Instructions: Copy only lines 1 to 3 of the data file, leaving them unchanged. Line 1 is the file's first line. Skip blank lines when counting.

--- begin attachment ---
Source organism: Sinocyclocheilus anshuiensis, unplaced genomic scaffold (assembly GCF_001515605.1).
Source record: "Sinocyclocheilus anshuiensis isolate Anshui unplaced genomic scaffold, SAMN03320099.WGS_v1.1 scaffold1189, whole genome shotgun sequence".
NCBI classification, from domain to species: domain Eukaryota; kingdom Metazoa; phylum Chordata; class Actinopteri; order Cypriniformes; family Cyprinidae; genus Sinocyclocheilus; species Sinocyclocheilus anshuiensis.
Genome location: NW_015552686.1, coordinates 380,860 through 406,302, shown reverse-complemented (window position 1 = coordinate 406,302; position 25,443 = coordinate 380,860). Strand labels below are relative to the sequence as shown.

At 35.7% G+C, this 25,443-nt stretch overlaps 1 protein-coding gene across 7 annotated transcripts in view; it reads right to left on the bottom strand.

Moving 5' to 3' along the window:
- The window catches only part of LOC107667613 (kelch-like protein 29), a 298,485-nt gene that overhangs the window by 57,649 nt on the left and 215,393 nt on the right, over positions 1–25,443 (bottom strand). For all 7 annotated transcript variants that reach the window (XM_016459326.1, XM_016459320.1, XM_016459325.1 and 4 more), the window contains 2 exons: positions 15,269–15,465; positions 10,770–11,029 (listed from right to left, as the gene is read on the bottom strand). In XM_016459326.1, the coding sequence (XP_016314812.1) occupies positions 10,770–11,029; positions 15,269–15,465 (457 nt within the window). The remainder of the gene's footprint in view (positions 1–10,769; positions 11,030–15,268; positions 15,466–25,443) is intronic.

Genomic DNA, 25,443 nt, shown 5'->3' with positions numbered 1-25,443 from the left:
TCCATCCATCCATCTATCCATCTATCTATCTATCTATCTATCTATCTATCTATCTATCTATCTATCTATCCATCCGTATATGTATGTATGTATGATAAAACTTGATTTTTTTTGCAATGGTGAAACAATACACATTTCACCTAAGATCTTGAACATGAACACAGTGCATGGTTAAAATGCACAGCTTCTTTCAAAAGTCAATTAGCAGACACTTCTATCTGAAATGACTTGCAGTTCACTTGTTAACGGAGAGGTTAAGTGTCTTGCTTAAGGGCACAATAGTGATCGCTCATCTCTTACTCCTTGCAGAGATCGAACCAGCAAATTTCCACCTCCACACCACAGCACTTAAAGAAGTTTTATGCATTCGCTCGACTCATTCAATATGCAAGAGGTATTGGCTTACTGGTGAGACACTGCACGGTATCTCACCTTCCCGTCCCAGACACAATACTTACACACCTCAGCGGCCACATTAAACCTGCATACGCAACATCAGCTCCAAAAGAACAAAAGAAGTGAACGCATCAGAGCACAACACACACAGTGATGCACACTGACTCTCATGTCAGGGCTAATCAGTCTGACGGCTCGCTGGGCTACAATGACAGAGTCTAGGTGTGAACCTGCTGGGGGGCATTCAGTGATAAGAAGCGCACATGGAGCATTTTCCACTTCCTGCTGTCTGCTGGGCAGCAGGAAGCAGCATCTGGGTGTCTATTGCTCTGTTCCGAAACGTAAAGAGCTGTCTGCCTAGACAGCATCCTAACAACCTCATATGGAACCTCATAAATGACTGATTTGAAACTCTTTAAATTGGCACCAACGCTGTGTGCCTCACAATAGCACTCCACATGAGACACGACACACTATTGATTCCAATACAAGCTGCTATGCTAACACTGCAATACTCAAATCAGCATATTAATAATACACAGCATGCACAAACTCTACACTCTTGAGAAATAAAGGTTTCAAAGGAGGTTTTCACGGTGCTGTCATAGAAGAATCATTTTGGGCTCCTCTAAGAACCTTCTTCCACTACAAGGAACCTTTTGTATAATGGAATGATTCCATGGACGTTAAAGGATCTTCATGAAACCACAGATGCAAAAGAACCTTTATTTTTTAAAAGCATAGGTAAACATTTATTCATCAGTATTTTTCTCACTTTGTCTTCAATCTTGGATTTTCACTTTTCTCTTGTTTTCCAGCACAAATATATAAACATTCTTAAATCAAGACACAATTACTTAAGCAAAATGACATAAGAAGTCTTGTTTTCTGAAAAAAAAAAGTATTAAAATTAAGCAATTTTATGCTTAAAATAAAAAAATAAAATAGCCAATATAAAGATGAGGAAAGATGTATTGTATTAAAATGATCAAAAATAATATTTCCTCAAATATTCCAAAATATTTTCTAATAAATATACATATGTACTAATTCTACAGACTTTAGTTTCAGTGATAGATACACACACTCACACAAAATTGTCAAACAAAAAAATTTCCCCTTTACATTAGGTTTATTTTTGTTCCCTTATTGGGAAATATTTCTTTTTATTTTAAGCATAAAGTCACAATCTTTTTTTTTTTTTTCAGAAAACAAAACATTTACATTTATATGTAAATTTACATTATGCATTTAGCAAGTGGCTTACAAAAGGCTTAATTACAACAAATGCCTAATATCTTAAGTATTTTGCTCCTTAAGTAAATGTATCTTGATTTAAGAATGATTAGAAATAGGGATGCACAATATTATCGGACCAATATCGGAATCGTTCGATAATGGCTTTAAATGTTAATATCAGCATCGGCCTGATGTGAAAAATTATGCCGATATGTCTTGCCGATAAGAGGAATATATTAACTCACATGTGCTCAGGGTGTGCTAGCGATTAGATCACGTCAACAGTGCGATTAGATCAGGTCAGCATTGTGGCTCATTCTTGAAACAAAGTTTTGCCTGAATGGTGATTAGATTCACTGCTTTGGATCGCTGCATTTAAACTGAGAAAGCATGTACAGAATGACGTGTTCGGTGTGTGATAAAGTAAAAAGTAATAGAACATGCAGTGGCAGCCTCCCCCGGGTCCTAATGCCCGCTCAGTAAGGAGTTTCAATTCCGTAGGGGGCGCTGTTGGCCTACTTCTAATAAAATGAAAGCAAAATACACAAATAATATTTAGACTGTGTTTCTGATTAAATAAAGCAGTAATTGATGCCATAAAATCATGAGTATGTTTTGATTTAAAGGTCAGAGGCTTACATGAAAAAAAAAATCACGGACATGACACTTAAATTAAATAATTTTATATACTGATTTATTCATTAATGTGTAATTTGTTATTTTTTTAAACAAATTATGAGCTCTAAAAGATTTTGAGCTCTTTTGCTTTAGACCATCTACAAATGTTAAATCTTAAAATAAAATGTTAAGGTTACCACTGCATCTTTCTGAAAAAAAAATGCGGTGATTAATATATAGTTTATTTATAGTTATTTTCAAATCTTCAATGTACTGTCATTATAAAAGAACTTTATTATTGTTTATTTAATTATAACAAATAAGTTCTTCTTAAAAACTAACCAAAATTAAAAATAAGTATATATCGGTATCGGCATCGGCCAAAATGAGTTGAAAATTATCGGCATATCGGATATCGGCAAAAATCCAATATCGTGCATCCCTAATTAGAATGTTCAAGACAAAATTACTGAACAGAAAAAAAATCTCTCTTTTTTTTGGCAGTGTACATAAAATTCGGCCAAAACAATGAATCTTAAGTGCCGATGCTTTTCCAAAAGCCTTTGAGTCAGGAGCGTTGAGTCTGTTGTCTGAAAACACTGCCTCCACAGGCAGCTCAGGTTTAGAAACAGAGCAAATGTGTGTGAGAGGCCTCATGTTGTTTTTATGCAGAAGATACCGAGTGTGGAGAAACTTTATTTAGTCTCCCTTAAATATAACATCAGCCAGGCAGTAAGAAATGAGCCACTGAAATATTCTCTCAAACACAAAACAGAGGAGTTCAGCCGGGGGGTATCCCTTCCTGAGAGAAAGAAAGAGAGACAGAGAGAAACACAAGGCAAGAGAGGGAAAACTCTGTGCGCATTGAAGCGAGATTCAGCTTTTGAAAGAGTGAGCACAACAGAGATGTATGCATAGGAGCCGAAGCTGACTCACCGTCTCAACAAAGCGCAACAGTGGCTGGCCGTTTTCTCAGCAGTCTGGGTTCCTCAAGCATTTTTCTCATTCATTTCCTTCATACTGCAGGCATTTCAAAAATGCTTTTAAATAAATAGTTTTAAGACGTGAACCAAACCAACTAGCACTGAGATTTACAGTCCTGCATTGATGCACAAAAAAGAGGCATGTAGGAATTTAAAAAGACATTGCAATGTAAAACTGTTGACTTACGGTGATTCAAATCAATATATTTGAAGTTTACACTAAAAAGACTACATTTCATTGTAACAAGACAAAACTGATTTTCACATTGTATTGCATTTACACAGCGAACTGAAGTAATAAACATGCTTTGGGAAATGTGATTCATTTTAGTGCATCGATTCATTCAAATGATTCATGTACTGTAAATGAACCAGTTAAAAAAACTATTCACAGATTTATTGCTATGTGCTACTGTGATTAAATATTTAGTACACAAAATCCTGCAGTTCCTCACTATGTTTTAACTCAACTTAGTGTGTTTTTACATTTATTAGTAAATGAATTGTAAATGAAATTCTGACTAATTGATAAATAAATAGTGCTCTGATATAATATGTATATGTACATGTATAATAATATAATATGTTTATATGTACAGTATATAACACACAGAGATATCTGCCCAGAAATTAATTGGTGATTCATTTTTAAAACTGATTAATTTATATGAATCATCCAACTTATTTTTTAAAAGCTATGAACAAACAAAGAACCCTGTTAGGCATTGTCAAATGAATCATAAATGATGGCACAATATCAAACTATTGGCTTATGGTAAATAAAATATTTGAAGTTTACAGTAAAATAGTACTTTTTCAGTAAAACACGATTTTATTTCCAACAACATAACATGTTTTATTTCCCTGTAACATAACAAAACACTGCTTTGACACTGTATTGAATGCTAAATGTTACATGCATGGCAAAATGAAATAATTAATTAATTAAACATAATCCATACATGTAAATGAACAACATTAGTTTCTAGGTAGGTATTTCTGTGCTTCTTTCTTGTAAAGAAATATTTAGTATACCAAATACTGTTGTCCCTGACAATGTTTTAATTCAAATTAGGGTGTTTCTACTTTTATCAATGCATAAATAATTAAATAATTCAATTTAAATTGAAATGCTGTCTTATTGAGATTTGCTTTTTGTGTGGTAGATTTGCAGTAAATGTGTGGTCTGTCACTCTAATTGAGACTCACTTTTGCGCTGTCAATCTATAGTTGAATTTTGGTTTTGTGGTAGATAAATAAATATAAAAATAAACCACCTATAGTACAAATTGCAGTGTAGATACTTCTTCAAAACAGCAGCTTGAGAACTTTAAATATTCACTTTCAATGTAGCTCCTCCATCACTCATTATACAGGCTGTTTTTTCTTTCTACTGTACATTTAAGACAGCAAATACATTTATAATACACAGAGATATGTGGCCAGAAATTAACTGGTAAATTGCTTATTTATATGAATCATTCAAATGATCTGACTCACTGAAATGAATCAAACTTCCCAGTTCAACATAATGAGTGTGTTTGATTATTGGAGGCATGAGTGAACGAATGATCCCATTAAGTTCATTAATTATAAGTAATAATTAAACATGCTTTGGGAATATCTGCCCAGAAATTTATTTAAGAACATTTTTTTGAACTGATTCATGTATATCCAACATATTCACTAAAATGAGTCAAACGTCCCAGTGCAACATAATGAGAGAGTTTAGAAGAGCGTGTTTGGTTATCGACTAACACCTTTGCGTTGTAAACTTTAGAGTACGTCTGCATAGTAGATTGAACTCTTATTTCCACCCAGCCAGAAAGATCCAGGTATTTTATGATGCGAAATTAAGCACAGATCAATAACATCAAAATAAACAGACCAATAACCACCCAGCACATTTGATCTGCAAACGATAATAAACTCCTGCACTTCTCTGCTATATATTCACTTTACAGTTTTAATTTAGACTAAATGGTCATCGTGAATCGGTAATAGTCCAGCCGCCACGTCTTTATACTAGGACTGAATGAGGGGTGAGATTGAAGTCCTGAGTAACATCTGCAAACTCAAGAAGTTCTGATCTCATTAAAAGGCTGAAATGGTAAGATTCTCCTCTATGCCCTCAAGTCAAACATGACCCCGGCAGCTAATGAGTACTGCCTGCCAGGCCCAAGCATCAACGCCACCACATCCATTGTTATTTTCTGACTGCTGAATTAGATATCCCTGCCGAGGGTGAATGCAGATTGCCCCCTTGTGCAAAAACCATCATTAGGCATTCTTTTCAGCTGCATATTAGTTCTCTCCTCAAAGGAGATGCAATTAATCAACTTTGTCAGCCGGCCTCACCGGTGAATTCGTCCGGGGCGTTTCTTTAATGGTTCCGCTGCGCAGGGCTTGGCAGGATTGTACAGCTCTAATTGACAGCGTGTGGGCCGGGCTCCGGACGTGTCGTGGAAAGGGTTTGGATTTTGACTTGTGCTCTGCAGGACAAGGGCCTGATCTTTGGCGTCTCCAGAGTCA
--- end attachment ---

Source organism: Sinocyclocheilus anshuiensis, unplaced genomic scaffold (assembly GCF_001515605.1).
Source record: "Sinocyclocheilus anshuiensis isolate Anshui unplaced genomic scaffold, SAMN03320099.WGS_v1.1 scaffold1189, whole genome shotgun sequence".
NCBI classification, from domain to species: domain Eukaryota; kingdom Metazoa; phylum Chordata; class Actinopteri; order Cypriniformes; family Cyprinidae; genus Sinocyclocheilus; species Sinocyclocheilus anshuiensis.